OpenHydro is a technology company that designs and manufactures marine turbines to generate renewable energy from tidal streams. The company’s vision is to deploy farms of tidal turbines under the world’s oceans, where they will dependably generate electricity with no cost to the environment. This method of producing electricity has many benefits.

Because the turbines are submerged, they are invisible and they produce no noise. And because they are submerged at a considerable depth, they present no hazard to shipping. An advantage that is possibly the most important, however, is that the tides are completely predictable, which means that the energy output of the turbines is equally predictable. There are no large seasonal variations and no dependence on the vagaries of the weather, as there are with many other renewable energy sources.

Reliably and efficiently harvesting energy from the tides, however, requires the use of novel technology and, in the case of OpenHydro, this takes the form of open-centre turbines that can be deployed directly on the seabed. Clearly, installation in such an inaccessible location makes reliability a prime consideration in the design and construction of the turbines. For this reason, OpenHydro carefully and comprehensively evaluates the performance of all of the components used in its turbines.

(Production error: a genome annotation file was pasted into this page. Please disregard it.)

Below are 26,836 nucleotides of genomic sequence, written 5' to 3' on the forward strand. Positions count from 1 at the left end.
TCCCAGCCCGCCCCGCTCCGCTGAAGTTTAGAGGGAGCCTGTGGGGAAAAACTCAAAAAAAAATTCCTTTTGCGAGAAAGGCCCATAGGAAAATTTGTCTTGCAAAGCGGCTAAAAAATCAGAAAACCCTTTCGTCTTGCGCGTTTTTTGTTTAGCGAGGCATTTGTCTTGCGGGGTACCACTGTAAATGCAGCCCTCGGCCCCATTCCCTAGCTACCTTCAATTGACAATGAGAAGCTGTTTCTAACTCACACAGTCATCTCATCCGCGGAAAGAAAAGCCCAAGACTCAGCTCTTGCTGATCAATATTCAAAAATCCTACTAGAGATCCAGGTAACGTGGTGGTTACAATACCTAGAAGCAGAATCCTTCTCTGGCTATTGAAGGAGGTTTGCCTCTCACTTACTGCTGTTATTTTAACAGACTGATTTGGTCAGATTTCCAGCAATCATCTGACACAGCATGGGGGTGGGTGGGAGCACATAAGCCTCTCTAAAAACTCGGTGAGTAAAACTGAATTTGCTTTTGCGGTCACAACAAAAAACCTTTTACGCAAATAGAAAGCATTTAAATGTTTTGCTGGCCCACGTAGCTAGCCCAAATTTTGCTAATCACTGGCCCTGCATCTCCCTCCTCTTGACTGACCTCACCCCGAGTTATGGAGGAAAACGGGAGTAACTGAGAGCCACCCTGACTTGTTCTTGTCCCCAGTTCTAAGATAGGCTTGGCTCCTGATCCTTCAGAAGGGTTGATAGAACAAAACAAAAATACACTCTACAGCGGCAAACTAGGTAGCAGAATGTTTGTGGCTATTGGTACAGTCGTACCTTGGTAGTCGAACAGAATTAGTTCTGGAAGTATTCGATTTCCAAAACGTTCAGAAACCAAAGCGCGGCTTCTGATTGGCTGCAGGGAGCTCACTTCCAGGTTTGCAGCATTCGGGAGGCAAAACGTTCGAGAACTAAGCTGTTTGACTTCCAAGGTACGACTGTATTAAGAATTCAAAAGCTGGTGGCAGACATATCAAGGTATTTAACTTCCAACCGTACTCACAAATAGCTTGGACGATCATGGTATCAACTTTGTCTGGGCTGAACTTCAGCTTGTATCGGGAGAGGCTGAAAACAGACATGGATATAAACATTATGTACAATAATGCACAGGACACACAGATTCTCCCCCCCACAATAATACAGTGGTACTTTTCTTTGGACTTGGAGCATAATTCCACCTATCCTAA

For the bearings, this evaluation involves the use of a simulator that allows the company’s engineers to determine how frictional forces in the bearings vary with different loads and rotational speeds. Central to the operation of this simulator is the measurement of torque in a shaft from the motor that drives the bearing under test. With conventional sensors, it is hard to carry out this type of torque measurement accurately and reliably, but OpenHydro found that Sensor Technology’s TorqSense RWT320 series sensor provided an ideal solution.